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Hotel brands are the key

Photo by Louis Hansel

Brand experts and technology providers discuss hotel identities at the forum on ’Rebuilding and shaping hotel brands’

The focus of the online discussion about ’Rebuilding and shaping hotel brands’ was on how hotels can establish a recognisable, special brand and thereby improve their market standing. ITB and the Hospitality Industry Club were the hosts of this virtual forum. Alexander Schuster of 25hours Hotel Company, Dr. Michael Toedt of Dailypoint and David Turnbull of techtalk.travel responded to questions from the moderator Sebastien Loeitner of Cloudbeds. A video of this presentation, as well as others, can be found on the new website at www.itb.com.

When establishing their own brand and profile, hotels frequently reach their limits and find it difficult to distinguish themselves from their competitors. At the same time, experts are divided over the best approach for the hotel industry. They see it as necessary for hotels to establish a profile based on their products and services. For Alexander Schuster of 25hours Hotels the focus is on customers and the unique experience of their stay, to which they are always entitled.

“This is about how well-known and recognisable a brand is. We need to think about how to approach customers and draw their attention to a hotel”, said Schuster. According to Michael Toedt of Dailypoint, that is where hotels need to use their technology and IT to specifically target customers. His company had established a key profile for each customer for its hotels. “That way, the website, bookings, marketing and hotel information are interconnected. In some cases the data is stored on up to 15 different systems“, Toedt said. He has set up an interconnected system for Platzl Hotels in Munich. They offer guests favourable rates as part of a customer loyalty program. Toedt: “After registering the receive codes which can be used to book rates over the hotel website, which ensures they are not forfeited to OTAs. The profile of a customer, which every employee can access, has a list of every desire, preference and aversion which can be taken into account the moment they check in.“ Since the program’s launch online bookings had increased from 10 to 32 per cent.

Like Schuster, David Turnbull of techtalk.travel saw hotels as having a responsibility with their products and the way they targeted customers: “The best opportunities arise when a customer is at the hotel. The customer experience is crucial and is the vehicle for establishing a brand.“ According to Schuster and the 25hours brand philosophy, the experience begins at the hotel entrance. “We must always ask ourselves what a customer’s expectations are. The little things make a difference“, is Schuster’s advice to hotel owners. 25hours customers are offered extra services such as concerts, yoga sessions or a choice of music in their room.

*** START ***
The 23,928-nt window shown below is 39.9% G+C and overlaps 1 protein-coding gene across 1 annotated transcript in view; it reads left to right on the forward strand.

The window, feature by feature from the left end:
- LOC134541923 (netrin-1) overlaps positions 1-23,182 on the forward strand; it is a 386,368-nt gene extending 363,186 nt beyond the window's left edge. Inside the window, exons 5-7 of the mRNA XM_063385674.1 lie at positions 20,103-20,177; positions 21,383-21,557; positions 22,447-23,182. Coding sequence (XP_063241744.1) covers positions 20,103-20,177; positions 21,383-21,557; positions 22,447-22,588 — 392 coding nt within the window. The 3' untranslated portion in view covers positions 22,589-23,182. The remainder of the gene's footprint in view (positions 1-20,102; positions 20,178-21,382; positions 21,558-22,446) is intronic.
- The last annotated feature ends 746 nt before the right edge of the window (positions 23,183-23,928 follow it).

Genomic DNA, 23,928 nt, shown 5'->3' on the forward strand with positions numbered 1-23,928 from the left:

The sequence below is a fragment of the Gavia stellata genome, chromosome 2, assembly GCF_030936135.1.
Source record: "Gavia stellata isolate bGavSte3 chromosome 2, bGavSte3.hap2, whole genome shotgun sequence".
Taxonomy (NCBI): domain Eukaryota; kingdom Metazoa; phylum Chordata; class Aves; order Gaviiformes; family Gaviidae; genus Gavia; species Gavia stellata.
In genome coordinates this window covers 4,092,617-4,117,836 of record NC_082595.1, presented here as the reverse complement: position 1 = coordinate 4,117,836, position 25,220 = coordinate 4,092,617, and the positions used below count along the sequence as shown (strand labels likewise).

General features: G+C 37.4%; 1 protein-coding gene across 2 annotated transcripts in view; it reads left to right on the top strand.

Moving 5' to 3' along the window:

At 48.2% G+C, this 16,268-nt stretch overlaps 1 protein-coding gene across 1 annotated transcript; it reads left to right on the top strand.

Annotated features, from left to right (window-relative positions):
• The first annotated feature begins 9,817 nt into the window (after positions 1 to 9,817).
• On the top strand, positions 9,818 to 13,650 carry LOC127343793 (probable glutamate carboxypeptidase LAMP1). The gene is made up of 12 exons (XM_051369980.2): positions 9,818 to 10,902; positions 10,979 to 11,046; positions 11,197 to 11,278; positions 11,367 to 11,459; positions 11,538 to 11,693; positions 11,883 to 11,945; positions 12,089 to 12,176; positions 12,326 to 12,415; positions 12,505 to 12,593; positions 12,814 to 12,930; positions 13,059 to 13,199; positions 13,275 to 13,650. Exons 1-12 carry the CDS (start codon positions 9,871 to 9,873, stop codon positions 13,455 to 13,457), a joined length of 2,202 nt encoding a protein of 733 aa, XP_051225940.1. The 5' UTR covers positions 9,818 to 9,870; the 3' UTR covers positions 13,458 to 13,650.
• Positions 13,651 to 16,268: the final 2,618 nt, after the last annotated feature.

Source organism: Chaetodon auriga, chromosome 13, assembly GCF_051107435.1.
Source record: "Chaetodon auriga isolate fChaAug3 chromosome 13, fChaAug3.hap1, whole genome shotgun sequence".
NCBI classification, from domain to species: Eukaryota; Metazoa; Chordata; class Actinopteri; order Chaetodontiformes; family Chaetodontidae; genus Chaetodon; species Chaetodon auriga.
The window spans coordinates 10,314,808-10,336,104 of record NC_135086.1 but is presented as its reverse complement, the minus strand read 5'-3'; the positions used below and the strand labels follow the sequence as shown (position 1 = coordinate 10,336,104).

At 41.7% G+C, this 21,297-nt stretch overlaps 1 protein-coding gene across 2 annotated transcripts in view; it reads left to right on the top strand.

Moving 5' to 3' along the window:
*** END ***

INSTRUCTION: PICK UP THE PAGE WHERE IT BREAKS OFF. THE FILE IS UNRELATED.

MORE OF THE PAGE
Furthermore, 25hours hotels distinguished themselves from their competitors with restaurants that carried independent brand names, he said. In Turnbull’s view that was a selling point that made a difference, especially for minor brands. In his opinion the major hotel chains were no longer brands, but merely portfolios instead. “Minor brands are better. Less is more”, Turnbull believes. Minor brands were more in touch with the customer and their desires.

According to Toedt, it requires tried and tested systems adapted to companies’ needs to find out exactly what a customer wants. “Hotels have up to 30 different profiles of the same customer. 99 per cent of hotels have no idea who their customers really are“, said Toedt. Many of them lacked the necessary infrastructure for analysing and sorting data. “A lot of hotels ask customers for a review after their stay, but it is not included in the customer profile. That devalues the customer’s review.“ Turnbull sees customer profiles and what they tell hotels about customers as being crucial. In Schuster’s opinion, the identity of a hotel comes first and the technology it employs second. “Brand identity is at a premium. What do we stand for?“ No technology can help convey a brand’s message. “Technology cannot make up for bad service.“

 

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